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Andrew Howley

of National Geographic Society

Andrew Howley is a member of the National Geographic Science and Exploration team, working to share the stories of NG explorers and grantees online. For more than four years he produced the Home Page of nationalgeographic.com, and helped manage the Society's Facebook page during its breakout year of 2010. He studied Anthropology with a focus on Archaeology from the College of William & Mary in Virginia. He has covered expeditions with NG Explorers-in-Residence Mike Fay, Enric Sala, and Lee Berger. His personal interests include painting, running, and reading about history.

Intriguing Burials, Artifacts Unearthed at Ancient Egyptian/Nubian Site

Our investigations into understanding life and death for the elite individuals buried in the Tombos pyramid/chapel structures at Tombos have been very successful this season.

Unleashing the Wild Soul of the Cat

Domestic cats outnumber big cats more than 600 to 1. Can our love of kitties be the key to saving the kings?

Happy Anniversary, Photo Ark! 10 Years, 6,300 Animals Photographed

Photographing every one of the 12,000 animal species under human care is Joel Sartore’s dream. And now he’s been living that dream for 10 full years.

Year-End Honors for Our Cutting-Edge Explorers

2016 has been an incredible year for exploration, research, and conservation—and explorers supported by the National Geographic Society have been at the top of each of those fields.

Writer James Welch: A Singular Voice From the Native American Renaissance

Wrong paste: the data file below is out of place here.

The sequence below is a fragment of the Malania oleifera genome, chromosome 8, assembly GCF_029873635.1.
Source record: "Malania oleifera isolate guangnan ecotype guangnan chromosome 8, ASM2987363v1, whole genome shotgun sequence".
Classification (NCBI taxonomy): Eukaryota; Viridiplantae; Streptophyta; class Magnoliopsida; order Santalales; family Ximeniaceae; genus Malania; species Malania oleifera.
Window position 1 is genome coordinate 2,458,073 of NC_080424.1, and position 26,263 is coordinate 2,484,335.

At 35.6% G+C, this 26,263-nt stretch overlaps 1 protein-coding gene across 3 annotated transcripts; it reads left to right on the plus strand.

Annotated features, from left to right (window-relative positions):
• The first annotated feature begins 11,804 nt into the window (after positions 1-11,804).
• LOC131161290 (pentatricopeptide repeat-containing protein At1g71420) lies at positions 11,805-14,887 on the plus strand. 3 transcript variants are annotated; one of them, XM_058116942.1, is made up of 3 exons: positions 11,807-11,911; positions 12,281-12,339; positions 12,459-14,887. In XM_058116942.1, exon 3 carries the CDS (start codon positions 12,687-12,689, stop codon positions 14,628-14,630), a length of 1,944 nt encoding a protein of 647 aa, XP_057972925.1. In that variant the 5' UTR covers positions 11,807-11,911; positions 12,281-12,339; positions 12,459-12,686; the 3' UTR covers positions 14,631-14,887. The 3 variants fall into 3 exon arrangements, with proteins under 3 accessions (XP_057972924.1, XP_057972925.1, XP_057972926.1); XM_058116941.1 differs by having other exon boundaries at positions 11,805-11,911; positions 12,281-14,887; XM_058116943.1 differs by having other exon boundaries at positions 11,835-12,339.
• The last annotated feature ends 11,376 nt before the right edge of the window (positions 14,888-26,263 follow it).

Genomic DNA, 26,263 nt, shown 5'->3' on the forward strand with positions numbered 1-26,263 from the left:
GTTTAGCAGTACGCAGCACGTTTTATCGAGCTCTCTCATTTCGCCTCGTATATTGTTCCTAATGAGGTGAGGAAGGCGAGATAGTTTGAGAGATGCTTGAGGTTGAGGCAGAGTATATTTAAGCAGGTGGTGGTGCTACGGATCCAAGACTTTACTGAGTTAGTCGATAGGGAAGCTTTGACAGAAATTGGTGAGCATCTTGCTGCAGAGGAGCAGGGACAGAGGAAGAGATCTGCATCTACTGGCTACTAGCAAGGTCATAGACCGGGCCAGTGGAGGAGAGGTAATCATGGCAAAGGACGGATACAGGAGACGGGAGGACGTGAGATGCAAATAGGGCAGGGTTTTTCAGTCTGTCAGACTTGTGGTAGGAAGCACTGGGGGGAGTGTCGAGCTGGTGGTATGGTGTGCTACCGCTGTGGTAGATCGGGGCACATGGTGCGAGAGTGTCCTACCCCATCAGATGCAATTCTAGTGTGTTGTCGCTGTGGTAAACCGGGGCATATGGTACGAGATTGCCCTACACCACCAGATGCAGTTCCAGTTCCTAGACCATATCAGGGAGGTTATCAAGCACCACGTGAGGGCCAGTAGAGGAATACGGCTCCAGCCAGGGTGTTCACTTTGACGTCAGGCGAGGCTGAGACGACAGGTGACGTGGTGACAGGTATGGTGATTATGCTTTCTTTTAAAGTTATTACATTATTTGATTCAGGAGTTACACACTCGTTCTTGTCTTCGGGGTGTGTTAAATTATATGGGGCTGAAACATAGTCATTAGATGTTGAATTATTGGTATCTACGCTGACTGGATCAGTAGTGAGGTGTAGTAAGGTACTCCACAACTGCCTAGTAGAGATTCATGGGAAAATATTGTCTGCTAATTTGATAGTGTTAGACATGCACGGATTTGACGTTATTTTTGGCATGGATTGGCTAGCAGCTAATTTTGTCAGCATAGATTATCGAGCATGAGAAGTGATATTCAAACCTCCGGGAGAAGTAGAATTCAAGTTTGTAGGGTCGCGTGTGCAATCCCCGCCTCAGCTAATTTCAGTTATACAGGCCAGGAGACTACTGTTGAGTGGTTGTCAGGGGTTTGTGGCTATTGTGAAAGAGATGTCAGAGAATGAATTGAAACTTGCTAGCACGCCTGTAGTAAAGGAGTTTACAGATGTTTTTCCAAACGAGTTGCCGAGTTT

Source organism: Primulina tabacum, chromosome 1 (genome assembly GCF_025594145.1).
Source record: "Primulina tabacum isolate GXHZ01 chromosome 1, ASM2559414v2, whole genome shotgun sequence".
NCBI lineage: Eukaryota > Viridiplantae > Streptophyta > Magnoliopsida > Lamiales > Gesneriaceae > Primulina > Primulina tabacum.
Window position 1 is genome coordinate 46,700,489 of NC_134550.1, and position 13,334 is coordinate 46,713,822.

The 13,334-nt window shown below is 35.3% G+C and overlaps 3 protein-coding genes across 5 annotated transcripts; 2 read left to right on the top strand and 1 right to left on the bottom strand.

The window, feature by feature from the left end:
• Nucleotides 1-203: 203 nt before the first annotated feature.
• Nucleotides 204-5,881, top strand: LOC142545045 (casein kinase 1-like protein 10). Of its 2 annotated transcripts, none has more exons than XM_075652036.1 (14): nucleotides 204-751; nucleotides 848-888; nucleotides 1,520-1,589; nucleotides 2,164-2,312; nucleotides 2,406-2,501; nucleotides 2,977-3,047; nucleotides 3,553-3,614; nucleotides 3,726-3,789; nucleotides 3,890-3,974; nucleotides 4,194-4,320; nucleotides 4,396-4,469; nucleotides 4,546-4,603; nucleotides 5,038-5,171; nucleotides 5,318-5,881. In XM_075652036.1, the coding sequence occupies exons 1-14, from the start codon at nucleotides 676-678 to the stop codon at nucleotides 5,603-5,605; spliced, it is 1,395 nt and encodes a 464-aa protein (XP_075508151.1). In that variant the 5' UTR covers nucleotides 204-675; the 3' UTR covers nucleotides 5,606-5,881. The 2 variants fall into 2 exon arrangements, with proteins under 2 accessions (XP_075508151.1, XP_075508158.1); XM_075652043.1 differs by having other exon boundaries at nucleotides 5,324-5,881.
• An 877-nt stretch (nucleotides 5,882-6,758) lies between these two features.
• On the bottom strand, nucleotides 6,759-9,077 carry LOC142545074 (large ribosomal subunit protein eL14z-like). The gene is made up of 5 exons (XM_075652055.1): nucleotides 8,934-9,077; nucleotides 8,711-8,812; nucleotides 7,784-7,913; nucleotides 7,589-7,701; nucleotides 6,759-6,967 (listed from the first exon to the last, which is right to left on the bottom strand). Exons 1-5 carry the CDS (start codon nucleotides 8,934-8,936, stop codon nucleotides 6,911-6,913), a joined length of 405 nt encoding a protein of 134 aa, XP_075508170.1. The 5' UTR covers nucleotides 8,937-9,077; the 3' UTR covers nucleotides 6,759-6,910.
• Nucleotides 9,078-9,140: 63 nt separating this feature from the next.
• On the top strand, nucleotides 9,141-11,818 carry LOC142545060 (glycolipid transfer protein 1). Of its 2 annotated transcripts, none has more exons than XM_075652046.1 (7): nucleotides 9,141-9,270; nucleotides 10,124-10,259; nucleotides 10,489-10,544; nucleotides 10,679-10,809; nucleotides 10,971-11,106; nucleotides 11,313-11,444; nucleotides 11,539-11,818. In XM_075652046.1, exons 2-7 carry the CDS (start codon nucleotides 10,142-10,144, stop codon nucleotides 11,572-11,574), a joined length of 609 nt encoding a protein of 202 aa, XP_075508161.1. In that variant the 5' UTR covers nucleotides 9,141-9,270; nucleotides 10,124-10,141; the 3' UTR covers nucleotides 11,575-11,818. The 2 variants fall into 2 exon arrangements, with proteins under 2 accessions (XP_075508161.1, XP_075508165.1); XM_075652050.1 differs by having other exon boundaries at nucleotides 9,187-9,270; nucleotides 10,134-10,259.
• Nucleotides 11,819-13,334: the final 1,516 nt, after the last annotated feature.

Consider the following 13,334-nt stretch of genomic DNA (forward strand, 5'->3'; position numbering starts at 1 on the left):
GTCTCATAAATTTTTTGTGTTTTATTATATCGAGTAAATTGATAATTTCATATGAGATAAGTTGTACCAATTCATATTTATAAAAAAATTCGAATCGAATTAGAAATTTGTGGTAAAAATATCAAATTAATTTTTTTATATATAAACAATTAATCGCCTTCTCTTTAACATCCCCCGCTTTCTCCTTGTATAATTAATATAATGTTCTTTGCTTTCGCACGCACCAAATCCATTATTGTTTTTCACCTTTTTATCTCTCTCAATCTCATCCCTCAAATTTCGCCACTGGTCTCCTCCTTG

Today’s Google doodle celebrates a man whose work helped shape the Native American Renaissance and can still help develop cross-cultural communication in the U.S. and elsewhere.

Colorful Close-Ups From a Remote Coral Reef

Kike Ballesteros reveals some of his most colorful and finely detailed images yet of the strange and beautiful creatures that call the bottom of the ocean home.

Albino Otter Proves to Be as Adorable as You’d Hope

If you spent a good amount of time studying, photographing, and protecting otters in the wild, how long do you think it would be before you saw an albino one? 10 years? 20?
Try more like 40.

Something Fishy in Washington, D.C.

By Amy Werner Today is World Fish Migration day, a day best celebrated by raising awareness of the importance of open rivers and migratory fish, exactly what Rock Creek Park did at a 2016 BioBlitz fish identification on May 20.  The urban oasis of Rock Creek Park in Washington D.C., is often viewed as containing only…

Secrets of Stunning Ocean Photography

National Geographic Explorer-in-Residence Dr. Enric Sala has visited and photographed some of the most remote and beautiful places in the ocean. Hear him reveal what he’s learned.

‘Clockwork Lion’ in London Cries, “Time Is Running Out for Big Cats”

That’s the message of a new statue in Trafalgar Square, commissioned by Nat Geo Wild and about to be auctioned to raise money for National Geographic’s Big Cats Initiative.

Using Science, Exploration, and Storytelling to Change the World in 2015

This year proved that there’s still so much left to explore—from discovering a new human ancestor deep in a South African cave to protecting some of the last wild places in the ocean.

The Ocean and Our Explorers Need You

This week, just comment on Facebook or Twitter with “#donate $10” to help us explore, document, and garner protection for the most pristine areas of the ocean.

#PhotoArk to Illuminate St. Peter’s Basilica

Follow @NatGeo on Twitter and Periscope to share the excitement from St. Peter’s Square with Joel Sartore, and comment on Facebook or Twitter with “#donate $10” to support the Photo Ark.

It’s Elementary: Wildlife Is Going Up in Smoke

National Geographic explorer and creative conservationist, Asher Jay, is sharing her visual arts at #COY11, inspiring young people to action on climate change.

Facebook Chat With the Wisest Woman in the Sea

As #COY11 kicks off in Paris, record-holding diver and ocean advocate Dr. Sylvia Earle will be taking your questions about the ocean, climate, and our future in a live Facebook chat Friday, November 27, at 1 p.m. EST.